Which one of these sentences are you most likely to say?
“I hope you don’t mind me borrowing your car.” Or
“I hope you don’t mind my borrowing your car.”
Notice that the only difference is me versus my. My is the possessive form of the pronoun I or me. For example, “my book” and “my idea” are possessives. The book and the idea belong to me.
The second example is correct—the sentence that uses the possessive my. Why? Because you use a possessive before a gerund, and borrowing is a gerund.
Let me explain. A gerund is a word that used to be a verb (action) and is now being used as a noun, or thing. Nouns are used as subjects and objects in sentences. Gerunds end in -ing.
We are swimming in the pool. In this sentence, are swimming is the verb, or action. (By the way, the are helps determine the tense and is called a helping verb.)
Swimming relaxes me. In this sentence, relaxes is the verb, or action word. Swimming is the subject of the sentence, or the thing performing the action (relaxes). You can tell swimming is a noun because you can substitute other nouns here and the sentence makes sense. For example: Chocolate relaxes me. In this sentence, chocolate is a noun and is the subject.
When you use a noun or pronoun before a gerund, that noun or pronoun should be possessive. Here are some examples:
Your swimming is really improving.
I enjoy your singing.(I is the subject, enjoy is the verb, and singing is the object and a gerund.)
I don’t like my son’s riding a bicycle without a helmet.
I am punishing you for your eating in the computer room.
OK. But now we hit a snag (of course).
There are some other words that look like gerunds—in other words, they used to be verbs, are not being used as verbs, and end in -ing. But instead of functioning as nouns, they are functioning as adjectives (which describe nouns). They are called participles. Here are some examples of participles:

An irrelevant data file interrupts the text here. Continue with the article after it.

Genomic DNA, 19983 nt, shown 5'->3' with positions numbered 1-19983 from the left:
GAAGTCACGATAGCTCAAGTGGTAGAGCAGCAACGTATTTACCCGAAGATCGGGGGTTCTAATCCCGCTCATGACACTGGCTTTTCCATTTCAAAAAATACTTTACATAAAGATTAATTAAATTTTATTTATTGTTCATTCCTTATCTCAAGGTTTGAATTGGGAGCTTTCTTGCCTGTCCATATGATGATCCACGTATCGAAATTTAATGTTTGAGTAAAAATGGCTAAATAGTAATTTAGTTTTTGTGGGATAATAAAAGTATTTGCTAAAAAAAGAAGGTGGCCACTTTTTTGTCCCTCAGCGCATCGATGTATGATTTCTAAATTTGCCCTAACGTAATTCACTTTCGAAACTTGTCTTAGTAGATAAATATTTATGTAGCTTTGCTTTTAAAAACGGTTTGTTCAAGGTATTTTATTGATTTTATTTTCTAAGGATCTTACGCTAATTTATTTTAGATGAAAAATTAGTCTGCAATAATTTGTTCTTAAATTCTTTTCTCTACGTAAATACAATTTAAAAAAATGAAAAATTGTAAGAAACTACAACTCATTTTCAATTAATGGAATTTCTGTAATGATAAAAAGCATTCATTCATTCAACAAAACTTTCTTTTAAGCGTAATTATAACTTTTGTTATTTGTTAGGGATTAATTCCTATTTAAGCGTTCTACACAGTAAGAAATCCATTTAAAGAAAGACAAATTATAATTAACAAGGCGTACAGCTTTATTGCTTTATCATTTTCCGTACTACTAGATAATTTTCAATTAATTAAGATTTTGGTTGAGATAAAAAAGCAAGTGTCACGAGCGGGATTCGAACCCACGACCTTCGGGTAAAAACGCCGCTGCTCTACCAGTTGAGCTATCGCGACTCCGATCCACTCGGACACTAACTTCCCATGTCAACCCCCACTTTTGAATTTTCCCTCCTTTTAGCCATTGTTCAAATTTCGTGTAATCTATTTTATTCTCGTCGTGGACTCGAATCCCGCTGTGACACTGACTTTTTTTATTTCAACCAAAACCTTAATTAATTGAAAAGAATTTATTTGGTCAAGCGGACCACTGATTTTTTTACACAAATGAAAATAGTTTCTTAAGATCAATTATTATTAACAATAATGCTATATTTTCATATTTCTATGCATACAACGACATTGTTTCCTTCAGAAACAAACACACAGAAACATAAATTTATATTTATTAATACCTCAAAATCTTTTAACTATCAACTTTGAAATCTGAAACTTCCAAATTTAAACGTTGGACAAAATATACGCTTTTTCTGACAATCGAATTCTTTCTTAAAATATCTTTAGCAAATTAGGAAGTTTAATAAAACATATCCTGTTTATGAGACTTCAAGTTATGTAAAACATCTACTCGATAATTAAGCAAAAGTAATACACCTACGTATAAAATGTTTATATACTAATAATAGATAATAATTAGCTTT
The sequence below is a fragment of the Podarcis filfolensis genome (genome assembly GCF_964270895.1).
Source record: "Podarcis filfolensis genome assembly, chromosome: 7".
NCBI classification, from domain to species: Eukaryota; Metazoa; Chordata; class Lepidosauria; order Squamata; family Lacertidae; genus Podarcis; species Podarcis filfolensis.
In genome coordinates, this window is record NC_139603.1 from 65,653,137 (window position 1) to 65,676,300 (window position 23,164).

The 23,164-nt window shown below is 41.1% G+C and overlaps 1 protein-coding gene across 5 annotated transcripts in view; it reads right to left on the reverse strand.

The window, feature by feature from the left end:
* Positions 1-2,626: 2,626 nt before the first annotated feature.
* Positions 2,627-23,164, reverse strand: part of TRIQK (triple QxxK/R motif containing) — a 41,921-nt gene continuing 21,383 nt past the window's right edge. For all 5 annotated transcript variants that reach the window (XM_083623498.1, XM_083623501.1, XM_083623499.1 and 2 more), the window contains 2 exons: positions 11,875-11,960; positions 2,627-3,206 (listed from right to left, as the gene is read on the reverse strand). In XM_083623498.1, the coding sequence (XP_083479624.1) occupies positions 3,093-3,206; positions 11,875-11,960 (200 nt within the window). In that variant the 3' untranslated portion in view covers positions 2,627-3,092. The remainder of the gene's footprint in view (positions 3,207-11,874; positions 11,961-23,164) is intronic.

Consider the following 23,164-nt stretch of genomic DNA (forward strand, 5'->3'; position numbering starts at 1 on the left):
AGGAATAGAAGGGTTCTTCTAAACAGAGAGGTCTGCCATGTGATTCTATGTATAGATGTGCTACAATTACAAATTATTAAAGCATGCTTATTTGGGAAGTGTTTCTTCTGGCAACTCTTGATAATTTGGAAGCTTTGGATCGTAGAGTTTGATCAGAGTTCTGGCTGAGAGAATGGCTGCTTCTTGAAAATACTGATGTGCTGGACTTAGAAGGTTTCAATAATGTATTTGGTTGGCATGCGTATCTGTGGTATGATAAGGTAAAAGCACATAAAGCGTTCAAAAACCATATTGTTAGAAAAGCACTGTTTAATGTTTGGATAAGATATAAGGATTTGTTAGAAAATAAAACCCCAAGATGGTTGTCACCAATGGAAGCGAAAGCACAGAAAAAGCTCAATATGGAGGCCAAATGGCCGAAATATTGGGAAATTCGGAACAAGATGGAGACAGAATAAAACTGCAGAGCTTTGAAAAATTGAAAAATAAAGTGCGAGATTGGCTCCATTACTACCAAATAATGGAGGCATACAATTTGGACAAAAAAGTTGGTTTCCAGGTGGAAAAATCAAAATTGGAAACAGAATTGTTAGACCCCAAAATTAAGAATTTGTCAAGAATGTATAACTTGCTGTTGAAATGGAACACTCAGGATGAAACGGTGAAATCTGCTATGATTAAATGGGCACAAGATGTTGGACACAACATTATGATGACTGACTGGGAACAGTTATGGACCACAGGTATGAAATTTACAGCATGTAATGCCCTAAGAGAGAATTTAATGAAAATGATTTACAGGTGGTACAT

I know the woman wearing the hat. (Wearing describes woman. Which woman? The one wearing a hat.)
I hear you singing in the shower. (Singing is an adjective describing you. I hear you. You are singing in the shower.)
There is a bunny hopping in the back yard. (Hopping describes bunny. Hopping bunny.)
See if you can tell which is a gerund and which is a participle:
I see the cat chasing its tail.
Chasing its tail is fun for the cat.
Chasing is a gerund (or noun) in the second sentence. It is the subject of the sentence and a noun. In the first sentence, chasing is a participle (or adjective) describing the cat.
RULE: Use the possessive before a gerund, but not a participle.
I know the woman wearing a hat. In this sentence, wearing describes the woman. It is the woman whom you know. Which woman? The one wearing a hat. The focus here is on the woman, the noun. Wearing the hat simply tells which woman.
I don’t like the woman’s wearing a hat inside the house. In this sentence, the focus is on the wearing. It is the wearing you don’t like. The wearing belongs to the woman. It’s not the woman you don’t like. Here, wearing is a noun, or gerund, and you use the possessive (woman’s).
Here are a few more examples to (hopefully) make this a little clearer.
I know his reading every night has helped him pass the test. (possessive and gerund – focus is on reading)
I see him reading in the library every evening. (reading, a participle, describes him - focus is on him)
I hope you don’t mind my staying with you next week. (possessive and gerund – focus on staying)
I hear you calling my name. (calling, a participle, describes you – focus on you)
As you can see, there is sometimes a fine line between the two, so do the best you can!! And let me know if you have any questions, please!